We usually want to make sense of loss and our emotions to help calm our nervous system. Encouraging children to talk and share their feelings, and accept their emotions, can help their grieving process. If your child does not want to talk, give them time and regularly check in with them. Ask them if they are OK and if they have any questions. During this time, your child could become clingy and fear something will happen to them or you. You may also see changes in their behavior, acting out, quiet, sleep issues, etc. It is all normal and will pass. Children can find it hard to cope with their feelings or explain what they are.

Some families explain death through religious beliefs. Others believe that the person is always watching over them or that they have gone altogether. This is more personal to each individual family. 

Be prepared for the Why! How! Questions.   

When someone has died, in time, you can do things together to remember the person. You can plant something in a garden, go to their special place, or make a box with the child and keep special items in it as reminders of the person. Things like photos and other keepsakes. Items and reminders to support feelings and memory in the future. Emotions can also rise again around anniversary dates or birthdays. If you are aware, it will not feel like things are going backward.

What we are talking about here with loss is not too different from other areas we have discussed, areas like:

  • Always encourage open communication in the home about feelings and emotions and explain at the child’s level of understanding and stage of development.
  • If children have difficulty explaining their feelings, describe what you see, and ask them if you are right.
  • Acknowledge and validate feelings.
  • Role model how to express feelings
  • Use I message statements, I feel………when…………
  • Use the sliding scale to ask a child how they are feeling. On a scale of 1 to 10, 10 being the worsted. If they say 7 or 8, acknowledge and comfort. Ask again tomorrow and if they say 5 or 6, help them assess their emotions and see that things are improving. If the number stays the same, ask them what they think would bring it down to 6. They may say a hug etc.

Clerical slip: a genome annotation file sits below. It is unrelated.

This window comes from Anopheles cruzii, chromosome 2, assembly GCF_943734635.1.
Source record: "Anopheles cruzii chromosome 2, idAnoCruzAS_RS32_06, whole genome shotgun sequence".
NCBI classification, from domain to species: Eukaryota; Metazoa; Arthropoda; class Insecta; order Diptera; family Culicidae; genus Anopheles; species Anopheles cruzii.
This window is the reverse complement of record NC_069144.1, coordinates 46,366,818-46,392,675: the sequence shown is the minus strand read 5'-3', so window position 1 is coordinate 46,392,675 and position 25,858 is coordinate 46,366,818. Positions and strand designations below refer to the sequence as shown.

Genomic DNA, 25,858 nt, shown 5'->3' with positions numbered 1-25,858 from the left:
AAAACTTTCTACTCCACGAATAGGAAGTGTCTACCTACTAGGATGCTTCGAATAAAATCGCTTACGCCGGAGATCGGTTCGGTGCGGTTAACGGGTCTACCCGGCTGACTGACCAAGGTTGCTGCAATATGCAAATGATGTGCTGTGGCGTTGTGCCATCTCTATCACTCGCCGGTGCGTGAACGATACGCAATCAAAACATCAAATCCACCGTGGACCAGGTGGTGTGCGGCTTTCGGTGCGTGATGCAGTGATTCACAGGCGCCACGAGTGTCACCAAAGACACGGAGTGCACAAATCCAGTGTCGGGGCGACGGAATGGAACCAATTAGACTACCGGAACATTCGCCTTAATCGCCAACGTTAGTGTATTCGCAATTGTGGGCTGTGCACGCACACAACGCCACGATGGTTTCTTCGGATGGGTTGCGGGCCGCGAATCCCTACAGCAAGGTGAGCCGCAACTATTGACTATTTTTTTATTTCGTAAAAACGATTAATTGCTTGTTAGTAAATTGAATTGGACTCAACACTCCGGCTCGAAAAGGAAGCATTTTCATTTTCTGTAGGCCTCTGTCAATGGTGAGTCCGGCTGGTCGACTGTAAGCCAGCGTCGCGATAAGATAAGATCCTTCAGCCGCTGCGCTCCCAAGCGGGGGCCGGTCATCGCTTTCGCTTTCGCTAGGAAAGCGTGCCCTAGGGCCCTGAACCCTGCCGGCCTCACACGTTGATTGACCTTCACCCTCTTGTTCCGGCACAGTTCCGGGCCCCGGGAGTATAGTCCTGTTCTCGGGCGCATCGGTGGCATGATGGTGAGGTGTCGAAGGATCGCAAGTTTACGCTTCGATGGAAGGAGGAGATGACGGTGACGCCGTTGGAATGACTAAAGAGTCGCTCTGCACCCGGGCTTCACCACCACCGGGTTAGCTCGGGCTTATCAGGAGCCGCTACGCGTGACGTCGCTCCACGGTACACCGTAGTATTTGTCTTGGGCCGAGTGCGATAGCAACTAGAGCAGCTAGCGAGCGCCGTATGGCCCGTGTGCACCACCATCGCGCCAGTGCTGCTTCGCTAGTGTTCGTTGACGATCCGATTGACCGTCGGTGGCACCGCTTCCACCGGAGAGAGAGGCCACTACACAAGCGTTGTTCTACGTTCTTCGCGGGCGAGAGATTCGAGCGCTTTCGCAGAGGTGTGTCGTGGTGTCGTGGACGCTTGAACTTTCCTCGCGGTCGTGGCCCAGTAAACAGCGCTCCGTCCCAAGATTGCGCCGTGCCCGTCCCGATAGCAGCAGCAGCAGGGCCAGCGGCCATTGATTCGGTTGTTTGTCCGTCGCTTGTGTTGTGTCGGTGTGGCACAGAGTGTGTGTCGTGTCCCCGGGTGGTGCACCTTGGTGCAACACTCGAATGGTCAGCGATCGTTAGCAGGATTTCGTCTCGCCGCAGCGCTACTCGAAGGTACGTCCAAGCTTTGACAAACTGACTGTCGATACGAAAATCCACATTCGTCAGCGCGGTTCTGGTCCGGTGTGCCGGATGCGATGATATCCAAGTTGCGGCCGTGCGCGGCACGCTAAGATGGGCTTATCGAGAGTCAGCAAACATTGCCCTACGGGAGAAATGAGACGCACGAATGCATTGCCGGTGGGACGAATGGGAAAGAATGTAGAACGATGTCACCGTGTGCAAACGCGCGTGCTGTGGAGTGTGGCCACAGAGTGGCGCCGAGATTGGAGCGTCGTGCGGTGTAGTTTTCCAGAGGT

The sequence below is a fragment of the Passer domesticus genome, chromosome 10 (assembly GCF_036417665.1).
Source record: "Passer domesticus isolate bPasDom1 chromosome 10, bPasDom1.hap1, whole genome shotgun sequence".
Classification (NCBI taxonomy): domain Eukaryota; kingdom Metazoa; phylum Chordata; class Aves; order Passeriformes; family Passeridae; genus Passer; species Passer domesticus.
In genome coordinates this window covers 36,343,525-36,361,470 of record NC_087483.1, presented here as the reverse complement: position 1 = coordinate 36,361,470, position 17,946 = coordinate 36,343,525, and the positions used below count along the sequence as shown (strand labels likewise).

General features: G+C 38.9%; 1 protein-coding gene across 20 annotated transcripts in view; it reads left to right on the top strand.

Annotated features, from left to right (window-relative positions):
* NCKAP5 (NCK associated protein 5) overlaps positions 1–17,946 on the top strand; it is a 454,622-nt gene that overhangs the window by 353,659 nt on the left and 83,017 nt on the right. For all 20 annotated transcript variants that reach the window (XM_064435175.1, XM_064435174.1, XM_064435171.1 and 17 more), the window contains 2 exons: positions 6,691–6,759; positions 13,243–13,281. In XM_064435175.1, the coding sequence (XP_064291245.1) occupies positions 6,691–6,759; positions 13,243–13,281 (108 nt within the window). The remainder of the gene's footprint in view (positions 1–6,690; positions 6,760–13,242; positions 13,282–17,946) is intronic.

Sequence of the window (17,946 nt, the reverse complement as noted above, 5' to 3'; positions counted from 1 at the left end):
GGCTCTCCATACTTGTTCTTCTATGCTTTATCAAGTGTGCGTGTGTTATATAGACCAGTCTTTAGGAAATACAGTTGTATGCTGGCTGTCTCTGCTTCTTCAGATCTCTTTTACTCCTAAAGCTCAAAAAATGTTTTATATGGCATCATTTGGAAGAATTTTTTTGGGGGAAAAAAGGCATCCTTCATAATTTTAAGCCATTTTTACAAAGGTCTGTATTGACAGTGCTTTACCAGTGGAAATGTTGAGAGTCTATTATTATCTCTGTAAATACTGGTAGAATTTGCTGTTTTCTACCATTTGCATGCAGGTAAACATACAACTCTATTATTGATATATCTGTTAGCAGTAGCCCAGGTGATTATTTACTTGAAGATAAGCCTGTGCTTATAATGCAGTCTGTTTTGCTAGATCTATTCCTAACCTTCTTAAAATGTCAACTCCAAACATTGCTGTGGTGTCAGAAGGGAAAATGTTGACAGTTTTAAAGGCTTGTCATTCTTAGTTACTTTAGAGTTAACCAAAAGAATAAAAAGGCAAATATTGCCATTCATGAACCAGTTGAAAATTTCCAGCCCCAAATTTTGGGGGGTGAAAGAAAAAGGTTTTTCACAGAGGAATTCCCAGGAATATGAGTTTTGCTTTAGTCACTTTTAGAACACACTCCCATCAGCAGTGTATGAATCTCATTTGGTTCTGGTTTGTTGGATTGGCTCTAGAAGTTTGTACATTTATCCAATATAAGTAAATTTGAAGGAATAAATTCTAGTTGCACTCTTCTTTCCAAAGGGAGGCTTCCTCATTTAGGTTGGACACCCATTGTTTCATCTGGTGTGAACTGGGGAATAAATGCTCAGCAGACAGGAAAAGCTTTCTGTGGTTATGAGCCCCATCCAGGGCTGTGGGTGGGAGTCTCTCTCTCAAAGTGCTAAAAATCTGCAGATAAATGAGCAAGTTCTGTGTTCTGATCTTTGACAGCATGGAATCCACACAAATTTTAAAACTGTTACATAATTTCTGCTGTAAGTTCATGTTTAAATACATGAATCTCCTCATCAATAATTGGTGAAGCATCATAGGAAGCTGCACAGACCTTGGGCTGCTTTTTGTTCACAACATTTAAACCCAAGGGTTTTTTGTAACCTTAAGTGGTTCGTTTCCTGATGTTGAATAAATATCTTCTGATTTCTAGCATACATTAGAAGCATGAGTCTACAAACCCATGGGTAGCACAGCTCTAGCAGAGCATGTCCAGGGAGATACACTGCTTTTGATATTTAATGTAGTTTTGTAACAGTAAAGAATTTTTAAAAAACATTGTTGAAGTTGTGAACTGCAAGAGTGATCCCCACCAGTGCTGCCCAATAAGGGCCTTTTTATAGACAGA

• If your child finds it difficult to talk face to face, don’t forget the importance of play. Children act out situations with their toys, tell stories and share their feelings. Painting or drawing can also help in the same way. Ask them questions about what you see to extend the conversation.
  • Tell children what’s happened in a safe place where they can feel safe and secure, not in their bedroom, as this could be a place of comfort for them the rest of the time and could change sleep patterns, etc.
  • Have their comfort toys around them.
  • Give small amounts of information and be led by the child. They will ask you if they want more information.
  • Listen to get your child’s perspective and emotions about the situation.
  • Don’t be afraid to say I don’t know.
  • Don’t hide your feelings, as you may give the child the wrong message. We don’t talk about these things, or we don’t show our feelings.
  • Give support, comfort, and reassurance, and tell them you love them.
  • Tell them that you will get through it together and that feelings don’t stay the same.
  • Explain death simply with things like their heart stopped working.
  • Find out what their needs are.
  • Try not to let your anxieties and emotions affect your child by asking them questions all the time. Try to relax with them.

Activity for helping children with loss

Help a child decorate or cover a box like a shoe box and keep photographs and keepsakes inside, items, and memories of the person. 

The child can go to the box when they need to feel connection and comfort.

Over time if grief becomes complicated and your child is having issues with going to school, sleeping, or in any other way, there are bereavement and counselling services you can contact for support.